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|Title:||Cytogenetic and immunological effects associated with occupational formaldehyde exposure|
|Abstract:||Formaldehyde (FA) is a widely used industrial chemical for which exposure is associated with nasopharyngeal and sinonasal cancer. Based on sufficient evidence of carcinogenicity from human investigations, supporting studies on mechanisms underlying carcinogenesis, and experimental evidence in animals, FA status was recently revised and reclassified as a human carcinogen. The highest level of exposure to FA occurs in occupational settings. Although several studies reported FA ability to induce genotoxic responses in exposed workers, not all findings were conclusive. In addition, published studies on the immunological effects of FA indicate that this compound may be able to modulate immune responses, although data in exposed subjects are still preliminary. In this study a group of pathology anatomy workers exposed to FA was evaluated for cytogenetic and immunological parameters. A control group with similar sociodemographic characteristics and without known occupational exposure to FA was also included. Genotoxicity was evaluated by means of micronucleus (MN) test, sister chromatid exchanges (SCE), and T-cell receptor (TCR) mutation assay. Percentages of different lymphocyte subpopulations were selected as immunotoxic biomarkers. The mean level of FA environmental exposure was 0.36 ± 0.03 ppm. MN and SCE frequencies were significantly increased in the exposed group. A significant decrease of the percentage of B cells in the exposed group was also found. Data obtained in this study indicate that genotoxic and immunotoxic increased risk due to FA occupational exposure cannot be excluded. Implementation of effective control measures along with hazard prevention campaigns may be crucial to decrease the risk.|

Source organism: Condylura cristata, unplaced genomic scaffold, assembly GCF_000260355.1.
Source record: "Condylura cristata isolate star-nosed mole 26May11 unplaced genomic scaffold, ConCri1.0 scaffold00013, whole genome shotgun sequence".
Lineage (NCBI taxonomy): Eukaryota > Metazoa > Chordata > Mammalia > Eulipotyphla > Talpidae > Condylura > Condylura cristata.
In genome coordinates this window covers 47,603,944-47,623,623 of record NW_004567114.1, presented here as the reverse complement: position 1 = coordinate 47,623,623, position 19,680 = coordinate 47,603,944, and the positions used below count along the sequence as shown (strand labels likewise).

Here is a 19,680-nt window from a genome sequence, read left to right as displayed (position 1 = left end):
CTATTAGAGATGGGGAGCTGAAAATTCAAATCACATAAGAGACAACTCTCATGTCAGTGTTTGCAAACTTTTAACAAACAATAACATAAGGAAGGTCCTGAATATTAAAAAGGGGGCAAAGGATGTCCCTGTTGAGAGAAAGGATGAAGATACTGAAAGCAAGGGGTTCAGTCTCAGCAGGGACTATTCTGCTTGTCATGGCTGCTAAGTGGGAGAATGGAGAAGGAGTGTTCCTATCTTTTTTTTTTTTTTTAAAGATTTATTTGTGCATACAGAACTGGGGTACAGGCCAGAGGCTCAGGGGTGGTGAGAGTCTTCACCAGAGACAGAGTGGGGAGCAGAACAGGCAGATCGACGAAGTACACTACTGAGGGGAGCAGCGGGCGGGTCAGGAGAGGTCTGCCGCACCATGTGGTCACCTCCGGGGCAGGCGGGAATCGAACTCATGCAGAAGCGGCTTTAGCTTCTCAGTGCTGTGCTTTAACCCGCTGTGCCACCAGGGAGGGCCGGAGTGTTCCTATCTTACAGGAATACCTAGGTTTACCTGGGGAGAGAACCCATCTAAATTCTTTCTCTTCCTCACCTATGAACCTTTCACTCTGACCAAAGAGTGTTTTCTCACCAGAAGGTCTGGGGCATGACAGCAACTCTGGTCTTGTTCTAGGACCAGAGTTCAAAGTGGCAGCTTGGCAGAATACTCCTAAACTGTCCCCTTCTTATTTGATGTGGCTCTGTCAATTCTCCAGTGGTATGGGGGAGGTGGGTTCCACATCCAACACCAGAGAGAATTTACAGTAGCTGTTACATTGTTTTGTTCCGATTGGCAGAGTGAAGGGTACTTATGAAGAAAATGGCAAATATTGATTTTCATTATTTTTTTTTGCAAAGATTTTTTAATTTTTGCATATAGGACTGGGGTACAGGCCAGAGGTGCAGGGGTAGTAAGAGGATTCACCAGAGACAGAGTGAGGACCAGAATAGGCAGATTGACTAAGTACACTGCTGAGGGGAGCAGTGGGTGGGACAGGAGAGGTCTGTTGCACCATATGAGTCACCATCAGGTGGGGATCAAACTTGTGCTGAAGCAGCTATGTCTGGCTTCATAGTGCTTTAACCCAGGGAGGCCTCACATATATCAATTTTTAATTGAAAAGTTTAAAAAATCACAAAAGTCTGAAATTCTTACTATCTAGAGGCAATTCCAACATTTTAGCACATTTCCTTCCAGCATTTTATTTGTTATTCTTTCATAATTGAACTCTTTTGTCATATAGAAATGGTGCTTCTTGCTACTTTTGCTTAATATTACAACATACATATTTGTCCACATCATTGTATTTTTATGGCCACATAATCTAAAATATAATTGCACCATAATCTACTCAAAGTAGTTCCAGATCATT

|Source:||J Toxicol Environ Health A, vol. 76(4-5), p. 217-229|
|Document Type:||Artigo em Revista Científica Internacional|
|Appears in Collections:||ISPUP - Artigo em Revista Científica Internacional|
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